The Big-Five Workout Program is based on the book “Body By Science” from Doug McGuff and John Little. The program is like a mutual fund of exercises, this means basically you need nothing more than these exercises. It is the best starting point and a ideal fundament to stimulate all of the metabolic benefits necessary to optimize human health and fitness. It is very simple and it’s done in less than 13 minutes a week.
You can do the workout with machines or as a free weight option. However given that it is basically a resistance training, which means that the goal of your training is a point where you can no longer produce enough force to lift the resistance, the machine option is the better choice.
The program consists exclusively of compound exercises, that means that they involve rotation around several joint axes and therefore involve also several muscular groups per excercise.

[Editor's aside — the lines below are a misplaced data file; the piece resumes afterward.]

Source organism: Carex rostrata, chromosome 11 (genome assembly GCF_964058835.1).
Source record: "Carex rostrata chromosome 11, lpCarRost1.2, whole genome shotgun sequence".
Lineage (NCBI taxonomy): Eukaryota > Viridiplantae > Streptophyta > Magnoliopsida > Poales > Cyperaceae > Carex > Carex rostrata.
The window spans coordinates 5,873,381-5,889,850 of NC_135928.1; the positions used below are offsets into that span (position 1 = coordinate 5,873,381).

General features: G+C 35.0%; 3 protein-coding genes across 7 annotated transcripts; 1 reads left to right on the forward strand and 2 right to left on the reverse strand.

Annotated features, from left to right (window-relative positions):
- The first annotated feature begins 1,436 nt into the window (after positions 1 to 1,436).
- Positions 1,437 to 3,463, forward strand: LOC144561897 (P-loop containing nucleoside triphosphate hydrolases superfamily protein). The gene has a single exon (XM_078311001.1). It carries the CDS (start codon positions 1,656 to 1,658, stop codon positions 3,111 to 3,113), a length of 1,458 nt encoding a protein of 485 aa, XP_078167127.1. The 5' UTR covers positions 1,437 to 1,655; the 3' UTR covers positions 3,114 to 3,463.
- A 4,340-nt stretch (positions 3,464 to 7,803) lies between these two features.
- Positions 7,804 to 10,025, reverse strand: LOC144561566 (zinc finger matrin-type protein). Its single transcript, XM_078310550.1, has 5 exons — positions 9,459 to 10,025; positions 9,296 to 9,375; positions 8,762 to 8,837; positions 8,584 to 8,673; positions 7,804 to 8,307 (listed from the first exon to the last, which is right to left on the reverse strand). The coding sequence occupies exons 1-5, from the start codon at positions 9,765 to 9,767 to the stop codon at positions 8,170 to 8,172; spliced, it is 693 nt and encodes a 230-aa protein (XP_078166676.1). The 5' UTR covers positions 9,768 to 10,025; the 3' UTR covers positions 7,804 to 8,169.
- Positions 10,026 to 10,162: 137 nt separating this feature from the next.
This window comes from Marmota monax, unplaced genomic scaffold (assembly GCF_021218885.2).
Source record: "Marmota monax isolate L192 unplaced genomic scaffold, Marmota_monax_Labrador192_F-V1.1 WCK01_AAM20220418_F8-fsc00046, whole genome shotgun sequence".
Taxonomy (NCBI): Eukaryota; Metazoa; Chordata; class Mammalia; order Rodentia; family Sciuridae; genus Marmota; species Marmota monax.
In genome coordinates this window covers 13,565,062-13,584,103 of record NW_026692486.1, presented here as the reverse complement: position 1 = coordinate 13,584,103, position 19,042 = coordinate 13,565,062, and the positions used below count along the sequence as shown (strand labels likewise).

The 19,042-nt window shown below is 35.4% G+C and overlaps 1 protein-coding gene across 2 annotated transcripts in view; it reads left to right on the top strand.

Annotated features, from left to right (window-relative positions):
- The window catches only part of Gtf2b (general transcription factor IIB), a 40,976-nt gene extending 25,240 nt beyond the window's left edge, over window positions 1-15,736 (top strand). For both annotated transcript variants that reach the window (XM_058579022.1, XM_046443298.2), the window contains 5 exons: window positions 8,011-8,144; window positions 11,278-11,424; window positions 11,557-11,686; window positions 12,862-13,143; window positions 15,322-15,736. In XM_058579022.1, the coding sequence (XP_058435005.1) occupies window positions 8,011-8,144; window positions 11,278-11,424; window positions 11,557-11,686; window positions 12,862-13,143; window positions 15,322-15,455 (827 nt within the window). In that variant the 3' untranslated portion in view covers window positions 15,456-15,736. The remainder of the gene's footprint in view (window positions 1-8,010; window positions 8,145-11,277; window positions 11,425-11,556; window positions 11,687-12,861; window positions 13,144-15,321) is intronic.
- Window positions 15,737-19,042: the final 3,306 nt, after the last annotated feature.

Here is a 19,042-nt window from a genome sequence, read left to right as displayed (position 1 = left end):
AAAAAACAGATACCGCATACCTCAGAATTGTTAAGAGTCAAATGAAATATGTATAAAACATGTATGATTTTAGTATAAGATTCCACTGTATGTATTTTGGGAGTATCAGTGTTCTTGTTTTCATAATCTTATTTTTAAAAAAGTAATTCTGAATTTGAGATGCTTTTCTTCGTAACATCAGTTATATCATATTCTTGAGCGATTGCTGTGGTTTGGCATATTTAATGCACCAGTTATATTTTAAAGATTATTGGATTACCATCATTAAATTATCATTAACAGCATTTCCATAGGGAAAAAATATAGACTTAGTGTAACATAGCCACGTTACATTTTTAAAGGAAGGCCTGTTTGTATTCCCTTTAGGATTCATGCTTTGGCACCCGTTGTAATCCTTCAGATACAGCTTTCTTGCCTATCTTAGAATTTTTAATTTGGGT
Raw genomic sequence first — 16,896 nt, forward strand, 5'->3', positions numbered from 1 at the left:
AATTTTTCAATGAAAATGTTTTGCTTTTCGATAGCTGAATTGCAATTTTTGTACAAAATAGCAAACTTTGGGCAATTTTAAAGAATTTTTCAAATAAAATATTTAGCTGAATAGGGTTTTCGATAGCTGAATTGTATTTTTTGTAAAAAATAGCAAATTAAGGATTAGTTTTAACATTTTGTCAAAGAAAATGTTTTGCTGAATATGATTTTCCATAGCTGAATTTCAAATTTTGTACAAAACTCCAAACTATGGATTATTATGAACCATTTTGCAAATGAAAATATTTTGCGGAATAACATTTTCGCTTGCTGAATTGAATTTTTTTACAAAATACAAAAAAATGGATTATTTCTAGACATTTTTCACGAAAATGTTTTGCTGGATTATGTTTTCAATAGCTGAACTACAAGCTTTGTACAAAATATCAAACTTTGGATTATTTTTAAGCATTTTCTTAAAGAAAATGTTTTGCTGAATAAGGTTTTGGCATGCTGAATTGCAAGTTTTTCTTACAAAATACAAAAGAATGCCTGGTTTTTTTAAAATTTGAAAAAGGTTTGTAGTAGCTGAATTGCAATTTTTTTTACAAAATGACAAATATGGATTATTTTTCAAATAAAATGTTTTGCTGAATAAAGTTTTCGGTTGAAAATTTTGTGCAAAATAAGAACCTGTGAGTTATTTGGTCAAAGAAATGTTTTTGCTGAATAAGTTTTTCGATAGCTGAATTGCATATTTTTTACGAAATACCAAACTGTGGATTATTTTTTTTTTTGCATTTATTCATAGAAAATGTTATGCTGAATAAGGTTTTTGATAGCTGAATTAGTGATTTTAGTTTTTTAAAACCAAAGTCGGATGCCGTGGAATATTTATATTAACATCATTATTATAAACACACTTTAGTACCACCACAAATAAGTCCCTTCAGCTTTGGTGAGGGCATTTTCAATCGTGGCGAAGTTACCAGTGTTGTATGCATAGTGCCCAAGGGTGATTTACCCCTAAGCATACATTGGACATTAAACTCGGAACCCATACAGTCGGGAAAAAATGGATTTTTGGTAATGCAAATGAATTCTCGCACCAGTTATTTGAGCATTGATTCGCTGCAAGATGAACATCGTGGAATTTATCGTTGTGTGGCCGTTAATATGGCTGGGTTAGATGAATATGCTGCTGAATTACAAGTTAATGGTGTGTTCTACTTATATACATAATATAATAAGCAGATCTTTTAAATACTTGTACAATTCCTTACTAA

Seated Row (Upper Body Pull)
Do not try to tuck your elbows in or flare them out. Let them ride neutrally in the natural plane along which they tend to want to move - tracking in line with your hands, wrists and shoulder.
Chest Press (Upper Body Push)
Start the movement with plane of your palms at the front of your armpits, which means that the arms should be kept at a 45-degree angle to your body. Press your arms forward smoothly, and stop just short of lockout, so that the muscle stays loaded and you’re not resting on a bone-on-bone tower with your elbows locked. When you’re lowering the weight, the lower turnaround should be performed when your palms are about even with your front portion of your chest. Concentrate on keeping your shoulders tucked down as you perform this exercise (important!).
Have your arms in front of you, not out to the sides, and use an underhand grip, with your hands a little narrower than shoulder-width apart. This grip is preferred because it provides a slightly greater range of motion. From a position in which your arms are fully extended above your head, pull the handles (or bar) down to the top of your chest. Hold the concentration for three to five seconds before allowing your arms to return up to the straight position.
It is important to move your arms overhead with your hand in front of you, rather than out to the sides, ideally with a parallel grip (palms facing each other).